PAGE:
For Campbell Soup Co., that meant opening a full-on Culinary & Baking Institute (CCBI) after CEO Denise Morrison decided in 2011 that it was time to “shift the company’s center of gravity” more toward innovation, David Landers, CCBI’s senior chef, said. He was speaking to attendees of the Research Chefs Association Conference in Portland, OR, last week.
Since American chemist (and former Campbell president) John Dorrance created the first condensed soup in 1897, innovation has been central to the company's growth and success. But today, “soup is a declining category,” Landers said. “The innovation of Dr. Dorrance is not holding us through. So what Campbell's is charged with now is to come up with new innovation, a new way of finding solutions for consumers for the iconic products of the future.”
Landers makes up the culinary inspiration portion of Campbell’s five-member innovation team, which also comprises a consumer insights expert, who does ethnography work; marketer, who determines spend and platform; packaging expert; and product developer (food scientist).
Innovation team isn’t bogged down with line extensions for Chunky or Goldfish
“Categories like Swanson and V8 we already know about and play in very well. Our job is to work in adjacent categories—not pasta sauce, not soup, but things that still make sense for Campbell,” he said. “We have dedicated teams just working on this portion of our business. They’re not bogged down with line extensions for Chunky soup or the next flavor of Goldfish crackers. They’re looking to find pain points with the consumer, find solutions, write them and translate that into food. Then it’s about turning those recipes into formulas, scaling them up and sending them out to the world. They’re simple steps, but hard to do.”
Because the culinary landscape is so vast—encompassing everything from the influx of Korean BBQ joints opening around the country to the explosion of coconut water in the natural channel to the the Culinary Trendscape tool provides a way to categorize the “swirling mess” of culinary trends floating through the marketplace at a given moment in order to know whether and where to act on them.
CCBI organizes culinary trends into five buckets: professional, media, restaurant, marketplace, culture and cuisine. In order to determine where a trend is in its lifecycle based on its penetration into the market, CCBI also maps six trend points. In ascending order, the stages are discovery, introduction, adoption, mainstream, established and expanded.
“Trends work their way out in concentric circles, with the sixth stage [expanded] being globally accepted flavors and experiences that are part of who we are and how we eat. It’s all about population reach.”
Campbell lives at stage five of the trend lifecycle, reflecting how we eat everyday
A trend is still niche in CCBI’s stage one—in fine dining restaurants or high-end cocktail bars, with a small, but influential audience. As it catches, it enters stage two, where it enters broader foodie conversation through outlets like Bon Appetit magazine. Once it reaches stages three and four, the trend starts showing up on casual dining (Applebee’s) and eventually fast casual (Panera, Chipotle) menus. By stage five, it’s being searched by consumers on recipe websites and created in home kitchens using products from the supermarket.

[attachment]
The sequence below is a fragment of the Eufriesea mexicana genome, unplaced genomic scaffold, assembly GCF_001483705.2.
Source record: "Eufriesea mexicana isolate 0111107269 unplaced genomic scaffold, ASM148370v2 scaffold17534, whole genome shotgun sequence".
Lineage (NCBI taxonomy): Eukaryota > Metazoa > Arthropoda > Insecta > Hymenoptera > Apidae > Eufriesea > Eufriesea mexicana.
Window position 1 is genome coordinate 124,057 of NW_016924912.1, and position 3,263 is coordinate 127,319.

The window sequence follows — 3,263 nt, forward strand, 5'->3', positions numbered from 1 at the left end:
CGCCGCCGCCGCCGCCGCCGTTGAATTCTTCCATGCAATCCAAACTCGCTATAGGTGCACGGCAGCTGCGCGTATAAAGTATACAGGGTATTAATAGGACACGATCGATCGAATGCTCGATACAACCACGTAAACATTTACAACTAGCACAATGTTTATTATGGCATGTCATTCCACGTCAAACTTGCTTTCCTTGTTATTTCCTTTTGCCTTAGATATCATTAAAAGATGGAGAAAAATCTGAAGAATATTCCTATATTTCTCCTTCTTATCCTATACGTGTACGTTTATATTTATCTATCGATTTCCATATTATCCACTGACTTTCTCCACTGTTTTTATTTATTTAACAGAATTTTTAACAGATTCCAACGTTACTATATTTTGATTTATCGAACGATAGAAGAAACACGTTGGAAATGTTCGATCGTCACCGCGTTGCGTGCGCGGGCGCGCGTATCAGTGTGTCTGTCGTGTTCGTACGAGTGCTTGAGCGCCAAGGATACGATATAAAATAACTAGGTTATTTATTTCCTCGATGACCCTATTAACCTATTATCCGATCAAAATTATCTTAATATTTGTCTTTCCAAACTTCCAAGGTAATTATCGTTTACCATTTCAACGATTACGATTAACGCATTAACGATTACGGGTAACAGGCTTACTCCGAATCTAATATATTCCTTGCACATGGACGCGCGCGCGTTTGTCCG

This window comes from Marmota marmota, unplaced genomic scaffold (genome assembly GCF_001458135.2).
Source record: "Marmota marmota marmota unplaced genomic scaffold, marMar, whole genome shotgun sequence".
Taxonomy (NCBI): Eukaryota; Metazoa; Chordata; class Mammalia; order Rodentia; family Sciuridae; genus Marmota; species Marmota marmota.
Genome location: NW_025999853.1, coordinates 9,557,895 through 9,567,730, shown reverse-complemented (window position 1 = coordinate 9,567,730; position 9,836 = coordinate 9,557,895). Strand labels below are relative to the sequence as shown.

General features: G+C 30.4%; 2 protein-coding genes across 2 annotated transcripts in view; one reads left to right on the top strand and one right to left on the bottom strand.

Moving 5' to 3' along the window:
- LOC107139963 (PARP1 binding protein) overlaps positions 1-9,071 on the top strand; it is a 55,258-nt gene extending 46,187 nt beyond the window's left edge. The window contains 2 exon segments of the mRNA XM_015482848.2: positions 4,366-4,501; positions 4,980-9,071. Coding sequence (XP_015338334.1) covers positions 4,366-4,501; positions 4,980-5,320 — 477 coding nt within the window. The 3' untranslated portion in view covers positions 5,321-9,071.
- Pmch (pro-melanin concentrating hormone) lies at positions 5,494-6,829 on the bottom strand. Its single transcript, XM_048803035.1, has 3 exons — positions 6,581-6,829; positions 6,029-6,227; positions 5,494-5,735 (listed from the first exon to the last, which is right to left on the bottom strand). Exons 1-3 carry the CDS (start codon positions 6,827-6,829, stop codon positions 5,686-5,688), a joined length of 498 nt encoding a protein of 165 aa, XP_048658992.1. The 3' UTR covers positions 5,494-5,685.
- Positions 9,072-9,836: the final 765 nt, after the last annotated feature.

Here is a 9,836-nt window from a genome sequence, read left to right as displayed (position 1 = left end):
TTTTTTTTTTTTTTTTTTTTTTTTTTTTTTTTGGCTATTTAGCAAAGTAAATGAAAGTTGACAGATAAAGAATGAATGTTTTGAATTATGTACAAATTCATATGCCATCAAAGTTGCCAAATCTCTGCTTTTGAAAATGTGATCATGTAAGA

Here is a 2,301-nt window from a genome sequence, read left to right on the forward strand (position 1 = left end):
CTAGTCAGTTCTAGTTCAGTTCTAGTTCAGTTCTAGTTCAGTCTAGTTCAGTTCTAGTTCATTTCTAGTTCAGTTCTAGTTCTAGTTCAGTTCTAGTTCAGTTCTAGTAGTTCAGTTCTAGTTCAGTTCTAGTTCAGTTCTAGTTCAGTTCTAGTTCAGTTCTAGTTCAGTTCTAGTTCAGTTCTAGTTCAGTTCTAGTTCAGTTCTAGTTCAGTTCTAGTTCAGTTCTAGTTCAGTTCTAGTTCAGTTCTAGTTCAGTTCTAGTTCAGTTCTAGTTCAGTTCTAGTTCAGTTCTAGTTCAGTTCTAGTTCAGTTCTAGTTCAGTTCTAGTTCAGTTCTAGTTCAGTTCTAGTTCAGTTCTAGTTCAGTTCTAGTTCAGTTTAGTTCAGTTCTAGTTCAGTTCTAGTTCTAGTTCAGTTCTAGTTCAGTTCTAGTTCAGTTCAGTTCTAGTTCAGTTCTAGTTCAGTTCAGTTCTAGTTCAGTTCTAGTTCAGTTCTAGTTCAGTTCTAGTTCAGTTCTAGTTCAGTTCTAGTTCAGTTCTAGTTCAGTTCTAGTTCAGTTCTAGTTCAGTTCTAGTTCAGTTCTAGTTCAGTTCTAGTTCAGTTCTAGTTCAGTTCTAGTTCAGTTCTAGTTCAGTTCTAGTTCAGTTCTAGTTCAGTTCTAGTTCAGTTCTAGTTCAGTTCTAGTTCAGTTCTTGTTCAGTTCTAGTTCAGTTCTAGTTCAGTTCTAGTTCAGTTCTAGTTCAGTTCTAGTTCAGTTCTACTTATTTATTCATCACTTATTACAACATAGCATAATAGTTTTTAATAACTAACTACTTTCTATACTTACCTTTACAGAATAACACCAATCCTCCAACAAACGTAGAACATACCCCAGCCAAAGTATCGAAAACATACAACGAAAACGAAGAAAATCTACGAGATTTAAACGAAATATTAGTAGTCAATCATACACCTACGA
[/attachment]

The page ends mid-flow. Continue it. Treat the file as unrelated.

“Stage five is the mainstay of Campbell's—the center store where most of our products live. It reflects how we as a society eat. You can relate Campbell's to what’s happening in the world,” Landers said.
Finally, stage six comprises universally loved and appealing flavors that are fully established in our global conscious, such as beer, pasta and rice.
Essentially what the tool does for Campbell is boil the world down into something understandable and usable for its brands, Landers said. To illustrate, he displayed a photo of a roasted pig head he recently tried at a gastropub in Philadelphia.
“Do you think roasted pig head condensed soup a good idea?” he asked. One hand went up, which he acknowledged with a laugh. “Probably not. But on the other hand, how are we to know? Just because I, Campbell’s chef, had this dish, how do we know it’s something we should do?”
10 trends offer a case study for Trendscaping
He then outlined a handful of the 10 trends presented in the Culinary Trendscape report CCBI released this winter: Brazilian cuisine, food waste awareness, fermentation, new Jewish deli, fresh juices, sophisticated sweets, savory yogurt, beverage-inspired flavors, regional Mexican and bolder burgers. And although attendees tasted a range of fascinating samples prepared by Campbell’s chefs to highlight many of these trends (Reuben palmiers, black garlic and Vosgues beef jerky and smoked mesquite chocolate bar, to name a few), Landers was careful to note that his presentation was less about offering a list of what’s hot right now and more about elucidating CCBI’s methodology for navigating the dynamic culinary world.
“The trends we’re we are talking about today are the same conversations I’m having about food every day and all the time. They’re an articulation of the methodology in a way that is brought to life through trends; they’re not meant to be speculative; they’re about what’s happening right now,” he said.
“I need to know best time to take advantage of trends for my different brands. Campbell’s Go Soups line is at a different stage in the marketplace than condensed soup, for example. It’s about being ahead of curve and creating experiences and flavors while consumers are still interested in that food.”